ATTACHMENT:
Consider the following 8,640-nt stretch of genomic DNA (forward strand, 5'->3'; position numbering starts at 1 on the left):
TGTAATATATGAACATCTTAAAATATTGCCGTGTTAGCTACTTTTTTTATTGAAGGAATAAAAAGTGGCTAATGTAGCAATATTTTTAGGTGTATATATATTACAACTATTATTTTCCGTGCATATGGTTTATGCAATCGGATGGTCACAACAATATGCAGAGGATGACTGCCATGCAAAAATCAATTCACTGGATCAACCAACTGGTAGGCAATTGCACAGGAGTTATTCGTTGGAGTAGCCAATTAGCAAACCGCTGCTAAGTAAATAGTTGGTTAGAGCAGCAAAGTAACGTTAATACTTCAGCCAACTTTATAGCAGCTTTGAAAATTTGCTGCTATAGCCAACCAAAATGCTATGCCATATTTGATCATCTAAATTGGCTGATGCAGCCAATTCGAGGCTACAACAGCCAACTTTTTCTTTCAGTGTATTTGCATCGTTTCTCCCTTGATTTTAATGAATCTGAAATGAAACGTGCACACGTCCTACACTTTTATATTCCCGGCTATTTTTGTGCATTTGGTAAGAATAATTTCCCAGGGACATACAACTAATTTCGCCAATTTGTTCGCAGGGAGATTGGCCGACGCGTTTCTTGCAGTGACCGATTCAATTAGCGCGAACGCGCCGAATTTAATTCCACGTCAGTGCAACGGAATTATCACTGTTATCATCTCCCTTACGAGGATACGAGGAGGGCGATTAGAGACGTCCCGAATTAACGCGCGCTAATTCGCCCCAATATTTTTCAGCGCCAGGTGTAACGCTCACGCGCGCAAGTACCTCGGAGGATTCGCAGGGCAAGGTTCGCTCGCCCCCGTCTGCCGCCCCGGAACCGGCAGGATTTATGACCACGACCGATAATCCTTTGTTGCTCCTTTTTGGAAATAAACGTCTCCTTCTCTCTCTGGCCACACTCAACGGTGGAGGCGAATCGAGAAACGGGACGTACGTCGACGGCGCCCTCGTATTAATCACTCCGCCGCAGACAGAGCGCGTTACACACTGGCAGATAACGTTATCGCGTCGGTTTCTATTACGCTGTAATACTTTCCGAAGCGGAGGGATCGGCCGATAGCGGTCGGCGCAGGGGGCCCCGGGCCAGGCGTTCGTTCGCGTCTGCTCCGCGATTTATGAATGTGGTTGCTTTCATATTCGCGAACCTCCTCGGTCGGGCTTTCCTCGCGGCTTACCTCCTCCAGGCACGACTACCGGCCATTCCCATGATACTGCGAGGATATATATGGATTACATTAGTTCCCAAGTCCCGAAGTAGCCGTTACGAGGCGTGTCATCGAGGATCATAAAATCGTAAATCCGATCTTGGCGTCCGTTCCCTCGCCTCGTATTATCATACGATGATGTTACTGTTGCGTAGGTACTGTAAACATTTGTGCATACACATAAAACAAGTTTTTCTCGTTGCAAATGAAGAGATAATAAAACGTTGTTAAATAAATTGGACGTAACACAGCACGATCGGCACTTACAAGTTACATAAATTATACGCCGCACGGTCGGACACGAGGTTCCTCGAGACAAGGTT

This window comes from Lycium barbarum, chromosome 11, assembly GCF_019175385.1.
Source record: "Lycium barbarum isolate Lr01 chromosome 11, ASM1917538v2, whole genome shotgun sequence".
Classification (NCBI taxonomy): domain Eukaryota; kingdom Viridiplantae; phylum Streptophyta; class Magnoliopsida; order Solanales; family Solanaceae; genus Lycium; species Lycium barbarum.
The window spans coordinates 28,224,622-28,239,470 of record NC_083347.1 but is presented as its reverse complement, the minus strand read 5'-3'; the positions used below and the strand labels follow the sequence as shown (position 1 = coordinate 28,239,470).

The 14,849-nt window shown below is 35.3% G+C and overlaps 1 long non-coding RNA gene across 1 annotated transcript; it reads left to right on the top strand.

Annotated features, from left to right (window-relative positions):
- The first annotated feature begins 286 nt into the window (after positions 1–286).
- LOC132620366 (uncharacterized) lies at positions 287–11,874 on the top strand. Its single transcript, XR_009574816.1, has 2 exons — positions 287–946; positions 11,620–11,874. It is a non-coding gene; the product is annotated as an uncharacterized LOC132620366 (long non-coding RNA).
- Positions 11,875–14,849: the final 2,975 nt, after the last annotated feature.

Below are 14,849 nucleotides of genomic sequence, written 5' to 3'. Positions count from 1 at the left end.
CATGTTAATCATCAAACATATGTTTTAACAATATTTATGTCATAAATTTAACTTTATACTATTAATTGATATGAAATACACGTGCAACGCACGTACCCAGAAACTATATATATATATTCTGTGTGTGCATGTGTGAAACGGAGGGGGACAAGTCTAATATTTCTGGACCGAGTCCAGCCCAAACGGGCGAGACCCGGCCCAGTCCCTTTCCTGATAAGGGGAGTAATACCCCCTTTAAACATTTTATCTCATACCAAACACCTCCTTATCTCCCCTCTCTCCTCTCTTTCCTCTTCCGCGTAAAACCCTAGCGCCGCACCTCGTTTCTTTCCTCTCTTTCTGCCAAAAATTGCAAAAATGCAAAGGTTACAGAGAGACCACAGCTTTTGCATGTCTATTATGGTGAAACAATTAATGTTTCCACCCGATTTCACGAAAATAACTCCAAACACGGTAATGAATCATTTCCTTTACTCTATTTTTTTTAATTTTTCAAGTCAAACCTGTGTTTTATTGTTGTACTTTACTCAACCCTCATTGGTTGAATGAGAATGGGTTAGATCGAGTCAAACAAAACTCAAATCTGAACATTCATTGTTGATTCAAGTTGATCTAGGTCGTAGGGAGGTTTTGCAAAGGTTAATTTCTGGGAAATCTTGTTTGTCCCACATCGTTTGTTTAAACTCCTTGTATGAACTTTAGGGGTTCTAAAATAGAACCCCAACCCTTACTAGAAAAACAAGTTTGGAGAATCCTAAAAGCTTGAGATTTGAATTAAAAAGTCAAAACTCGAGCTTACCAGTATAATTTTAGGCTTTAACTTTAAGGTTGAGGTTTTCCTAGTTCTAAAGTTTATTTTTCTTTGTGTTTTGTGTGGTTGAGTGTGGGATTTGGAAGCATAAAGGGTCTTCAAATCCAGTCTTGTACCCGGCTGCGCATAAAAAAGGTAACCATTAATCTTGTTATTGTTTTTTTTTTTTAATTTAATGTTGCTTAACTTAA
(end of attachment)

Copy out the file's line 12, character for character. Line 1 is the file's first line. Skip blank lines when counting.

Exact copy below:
Below are 14,849 nucleotides of genomic sequence, written 5' to 3'. Positions count from 1 at the left end.